“By supporting students who have financial need, the program represents a commitment to supporting students who have been historically underrepresented in education abroad such as ethnic minority students, students with disabilities, first-generation college students, and many others,” Bohnett said. “As both a non-traditional student and an advocate for incorporating social justice work into the value system of higher education opportunities, it is really important to me that students interested in making change and expanding cultural experiences apply for the Gilman Scholarship.”
Bohnett learned about being potentially eligible for the scholarship early in the spring semester through an email from Shenandoah’s Center for International Programs. “In that same time frame, I discovered the Musicology Colloquium study abroad opportunity on a Facebook post, and I thought that it would be a great chance to make it possible for me to pursue my interest in studying abroad.”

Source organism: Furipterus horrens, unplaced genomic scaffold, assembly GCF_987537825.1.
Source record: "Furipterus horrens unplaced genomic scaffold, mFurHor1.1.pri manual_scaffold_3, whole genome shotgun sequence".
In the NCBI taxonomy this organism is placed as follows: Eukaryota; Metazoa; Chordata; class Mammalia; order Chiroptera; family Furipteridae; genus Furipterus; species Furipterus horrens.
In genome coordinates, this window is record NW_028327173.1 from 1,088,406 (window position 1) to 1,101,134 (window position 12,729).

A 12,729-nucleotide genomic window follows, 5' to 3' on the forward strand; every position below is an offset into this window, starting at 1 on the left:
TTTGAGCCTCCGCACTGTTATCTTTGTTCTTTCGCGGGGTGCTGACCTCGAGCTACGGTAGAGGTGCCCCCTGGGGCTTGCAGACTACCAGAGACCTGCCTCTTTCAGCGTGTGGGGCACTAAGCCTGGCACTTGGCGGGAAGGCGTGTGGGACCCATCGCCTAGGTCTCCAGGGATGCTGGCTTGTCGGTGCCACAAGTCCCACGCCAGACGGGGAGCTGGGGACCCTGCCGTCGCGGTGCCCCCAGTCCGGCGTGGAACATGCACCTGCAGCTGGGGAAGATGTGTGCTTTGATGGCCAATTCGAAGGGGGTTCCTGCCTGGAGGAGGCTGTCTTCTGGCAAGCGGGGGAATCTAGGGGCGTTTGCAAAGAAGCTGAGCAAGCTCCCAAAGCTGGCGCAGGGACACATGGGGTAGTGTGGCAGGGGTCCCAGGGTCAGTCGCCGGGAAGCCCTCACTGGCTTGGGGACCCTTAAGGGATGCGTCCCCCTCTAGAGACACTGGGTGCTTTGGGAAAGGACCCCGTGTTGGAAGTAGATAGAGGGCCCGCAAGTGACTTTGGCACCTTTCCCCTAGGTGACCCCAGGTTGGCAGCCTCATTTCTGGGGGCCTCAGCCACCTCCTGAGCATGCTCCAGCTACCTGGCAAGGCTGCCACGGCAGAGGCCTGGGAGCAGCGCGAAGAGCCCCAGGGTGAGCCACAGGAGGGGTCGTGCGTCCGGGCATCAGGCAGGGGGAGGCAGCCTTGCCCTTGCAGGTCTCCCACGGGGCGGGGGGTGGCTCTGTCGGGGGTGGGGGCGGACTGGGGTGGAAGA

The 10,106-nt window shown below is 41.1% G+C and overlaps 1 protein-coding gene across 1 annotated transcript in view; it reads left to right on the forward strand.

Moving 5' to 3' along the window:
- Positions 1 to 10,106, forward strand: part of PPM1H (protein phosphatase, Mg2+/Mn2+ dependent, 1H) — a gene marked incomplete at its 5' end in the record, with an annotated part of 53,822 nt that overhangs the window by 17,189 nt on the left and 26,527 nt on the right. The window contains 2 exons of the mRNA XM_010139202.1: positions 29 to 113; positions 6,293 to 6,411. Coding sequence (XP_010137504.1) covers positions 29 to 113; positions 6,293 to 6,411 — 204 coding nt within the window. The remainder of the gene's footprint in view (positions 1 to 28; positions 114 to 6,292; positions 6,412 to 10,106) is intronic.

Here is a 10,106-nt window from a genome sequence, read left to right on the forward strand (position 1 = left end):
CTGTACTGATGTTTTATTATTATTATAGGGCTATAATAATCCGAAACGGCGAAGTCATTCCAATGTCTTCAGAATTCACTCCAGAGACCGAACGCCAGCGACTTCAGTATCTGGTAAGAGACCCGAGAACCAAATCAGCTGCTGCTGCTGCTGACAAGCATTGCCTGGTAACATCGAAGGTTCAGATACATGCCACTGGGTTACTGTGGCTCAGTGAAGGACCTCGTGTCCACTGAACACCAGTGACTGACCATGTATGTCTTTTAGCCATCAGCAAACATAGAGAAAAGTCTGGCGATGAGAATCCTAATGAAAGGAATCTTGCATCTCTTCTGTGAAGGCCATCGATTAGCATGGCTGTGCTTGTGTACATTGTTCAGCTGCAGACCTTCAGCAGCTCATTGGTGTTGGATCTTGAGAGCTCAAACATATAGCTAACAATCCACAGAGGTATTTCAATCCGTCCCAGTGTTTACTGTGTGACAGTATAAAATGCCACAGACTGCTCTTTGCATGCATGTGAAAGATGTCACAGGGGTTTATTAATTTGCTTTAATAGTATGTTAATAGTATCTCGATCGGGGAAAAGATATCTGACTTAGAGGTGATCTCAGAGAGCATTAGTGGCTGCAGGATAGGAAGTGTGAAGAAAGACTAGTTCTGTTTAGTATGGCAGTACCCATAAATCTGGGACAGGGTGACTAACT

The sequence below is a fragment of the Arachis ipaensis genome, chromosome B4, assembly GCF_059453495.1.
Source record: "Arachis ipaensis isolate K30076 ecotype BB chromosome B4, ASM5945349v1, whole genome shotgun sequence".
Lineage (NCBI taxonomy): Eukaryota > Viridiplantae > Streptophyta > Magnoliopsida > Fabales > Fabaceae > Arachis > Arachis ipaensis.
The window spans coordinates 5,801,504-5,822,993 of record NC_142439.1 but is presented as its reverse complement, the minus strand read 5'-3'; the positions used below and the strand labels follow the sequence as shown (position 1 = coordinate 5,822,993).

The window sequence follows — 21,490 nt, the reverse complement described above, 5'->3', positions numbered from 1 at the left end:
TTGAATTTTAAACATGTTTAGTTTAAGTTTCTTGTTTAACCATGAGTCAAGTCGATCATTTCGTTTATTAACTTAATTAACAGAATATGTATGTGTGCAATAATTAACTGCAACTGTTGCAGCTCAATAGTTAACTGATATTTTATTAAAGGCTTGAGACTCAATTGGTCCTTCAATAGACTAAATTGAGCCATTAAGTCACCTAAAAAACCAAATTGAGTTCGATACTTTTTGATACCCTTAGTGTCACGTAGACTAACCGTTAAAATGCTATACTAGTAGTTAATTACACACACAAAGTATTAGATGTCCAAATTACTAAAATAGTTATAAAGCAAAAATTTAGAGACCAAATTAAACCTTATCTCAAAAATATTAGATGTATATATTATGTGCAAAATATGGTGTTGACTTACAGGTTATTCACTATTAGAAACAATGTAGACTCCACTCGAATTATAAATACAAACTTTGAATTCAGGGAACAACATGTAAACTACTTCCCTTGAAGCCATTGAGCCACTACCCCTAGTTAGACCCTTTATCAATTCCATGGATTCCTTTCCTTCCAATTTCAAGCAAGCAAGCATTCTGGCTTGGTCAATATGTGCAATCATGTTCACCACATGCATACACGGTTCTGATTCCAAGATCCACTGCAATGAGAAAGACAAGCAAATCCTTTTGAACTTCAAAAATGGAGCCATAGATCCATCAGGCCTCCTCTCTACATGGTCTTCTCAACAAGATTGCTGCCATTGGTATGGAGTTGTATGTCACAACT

An email notification told Bohnett they had won the scholarship. “I noticed it during the last few minutes of a Zoom meeting for my favorite class, Sex and Gender in Religion, with my academic role model and mentor [Assistant Professor of Religion] Dr. Meredith Minister. Luckily, I was in Davis Hall, only a few classrooms away from her office, and I did not hesitate running over to share the good news! I am indebted to her for her continual support; she challenges me to realize my potential as a curious, caring and flourishing academic.”
Minister is just as impressed by Bohnett. “Maddie is an incredible person and one of the most insightful and inventive students I’ve ever had the pleasure to teach,” Dr. Minister said. “Their passion for learning is unparalleled. They take the most difficult theory books off of my shelves and return them a week later, ready for a conversation. They are a well-deserving recipient of this award and I look forward to hearing about their experiences in Austria.”
A Growing Interest In Musicology